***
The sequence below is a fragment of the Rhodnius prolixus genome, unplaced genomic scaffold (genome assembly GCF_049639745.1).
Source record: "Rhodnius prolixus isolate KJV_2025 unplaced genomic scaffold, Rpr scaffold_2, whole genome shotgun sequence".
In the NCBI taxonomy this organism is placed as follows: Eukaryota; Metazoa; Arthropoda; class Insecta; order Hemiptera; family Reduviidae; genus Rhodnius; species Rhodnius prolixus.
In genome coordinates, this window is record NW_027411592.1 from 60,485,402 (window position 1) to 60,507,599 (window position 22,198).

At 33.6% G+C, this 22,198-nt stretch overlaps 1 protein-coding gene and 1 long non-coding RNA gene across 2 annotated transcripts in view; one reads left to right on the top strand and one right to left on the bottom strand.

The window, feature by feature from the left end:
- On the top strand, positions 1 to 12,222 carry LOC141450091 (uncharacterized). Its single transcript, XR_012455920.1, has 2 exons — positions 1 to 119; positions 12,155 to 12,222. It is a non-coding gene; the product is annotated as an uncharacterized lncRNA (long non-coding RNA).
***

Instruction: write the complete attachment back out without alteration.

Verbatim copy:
The sequence below is a fragment of the Rhodnius prolixus genome, unplaced genomic scaffold (genome assembly GCF_049639745.1).
Source record: "Rhodnius prolixus isolate KJV_2025 unplaced genomic scaffold, Rpr scaffold_2, whole genome shotgun sequence".
In the NCBI taxonomy this organism is placed as follows: Eukaryota; Metazoa; Arthropoda; class Insecta; order Hemiptera; family Reduviidae; genus Rhodnius; species Rhodnius prolixus.
In genome coordinates, this window is record NW_027411592.1 from 60,485,402 (window position 1) to 60,507,599 (window position 22,198).

At 33.6% G+C, this 22,198-nt stretch overlaps 1 protein-coding gene and 1 long non-coding RNA gene across 2 annotated transcripts in view; one reads left to right on the top strand and one right to left on the bottom strand.

The window, feature by feature from the left end:
- On the top strand, positions 1 to 12,222 carry LOC141450091 (uncharacterized). Its single transcript, XR_012455920.1, has 2 exons — positions 1 to 119; positions 12,155 to 12,222. It is a non-coding gene; the product is annotated as an uncharacterized lncRNA (long non-coding RNA).